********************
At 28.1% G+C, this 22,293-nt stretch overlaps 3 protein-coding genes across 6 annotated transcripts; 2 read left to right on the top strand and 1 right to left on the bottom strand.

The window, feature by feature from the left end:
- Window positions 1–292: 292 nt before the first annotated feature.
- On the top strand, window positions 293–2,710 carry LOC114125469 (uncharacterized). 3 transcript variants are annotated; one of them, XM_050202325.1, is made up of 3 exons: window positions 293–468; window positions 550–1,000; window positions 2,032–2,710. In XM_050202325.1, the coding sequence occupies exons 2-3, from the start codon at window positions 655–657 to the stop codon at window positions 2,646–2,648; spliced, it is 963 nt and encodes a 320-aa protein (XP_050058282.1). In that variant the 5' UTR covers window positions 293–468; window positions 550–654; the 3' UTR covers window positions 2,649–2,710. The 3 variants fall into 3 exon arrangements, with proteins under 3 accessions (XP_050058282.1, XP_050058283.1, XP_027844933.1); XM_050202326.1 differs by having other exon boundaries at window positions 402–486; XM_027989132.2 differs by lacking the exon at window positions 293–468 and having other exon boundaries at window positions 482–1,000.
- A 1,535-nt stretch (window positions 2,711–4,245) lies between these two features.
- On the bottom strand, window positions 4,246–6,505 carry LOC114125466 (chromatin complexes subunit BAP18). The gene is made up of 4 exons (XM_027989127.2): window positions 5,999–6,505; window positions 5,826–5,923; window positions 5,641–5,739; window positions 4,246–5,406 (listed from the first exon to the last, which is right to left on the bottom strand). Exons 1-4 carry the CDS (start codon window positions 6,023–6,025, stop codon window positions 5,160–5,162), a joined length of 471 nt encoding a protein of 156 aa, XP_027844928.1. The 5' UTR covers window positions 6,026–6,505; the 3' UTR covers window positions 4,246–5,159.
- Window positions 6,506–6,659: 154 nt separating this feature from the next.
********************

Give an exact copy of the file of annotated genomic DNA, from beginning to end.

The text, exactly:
At 28.1% G+C, this 22,293-nt stretch overlaps 3 protein-coding genes across 6 annotated transcripts; 2 read left to right on the top strand and 1 right to left on the bottom strand.

The window, feature by feature from the left end:
- Window positions 1–292: 292 nt before the first annotated feature.
- On the top strand, window positions 293–2,710 carry LOC114125469 (uncharacterized). 3 transcript variants are annotated; one of them, XM_050202325.1, is made up of 3 exons: window positions 293–468; window positions 550–1,000; window positions 2,032–2,710. In XM_050202325.1, the coding sequence occupies exons 2-3, from the start codon at window positions 655–657 to the stop codon at window positions 2,646–2,648; spliced, it is 963 nt and encodes a 320-aa protein (XP_050058282.1). In that variant the 5' UTR covers window positions 293–468; window positions 550–654; the 3' UTR covers window positions 2,649–2,710. The 3 variants fall into 3 exon arrangements, with proteins under 3 accessions (XP_050058282.1, XP_050058283.1, XP_027844933.1); XM_050202326.1 differs by having other exon boundaries at window positions 402–486; XM_027989132.2 differs by lacking the exon at window positions 293–468 and having other exon boundaries at window positions 482–1,000.
- A 1,535-nt stretch (window positions 2,711–4,245) lies between these two features.
- On the bottom strand, window positions 4,246–6,505 carry LOC114125466 (chromatin complexes subunit BAP18). The gene is made up of 4 exons (XM_027989127.2): window positions 5,999–6,505; window positions 5,826–5,923; window positions 5,641–5,739; window positions 4,246–5,406 (listed from the first exon to the last, which is right to left on the bottom strand). Exons 1-4 carry the CDS (start codon window positions 6,023–6,025, stop codon window positions 5,160–5,162), a joined length of 471 nt encoding a protein of 156 aa, XP_027844928.1. The 5' UTR covers window positions 6,026–6,505; the 3' UTR covers window positions 4,246–5,159.
- Window positions 6,506–6,659: 154 nt separating this feature from the next.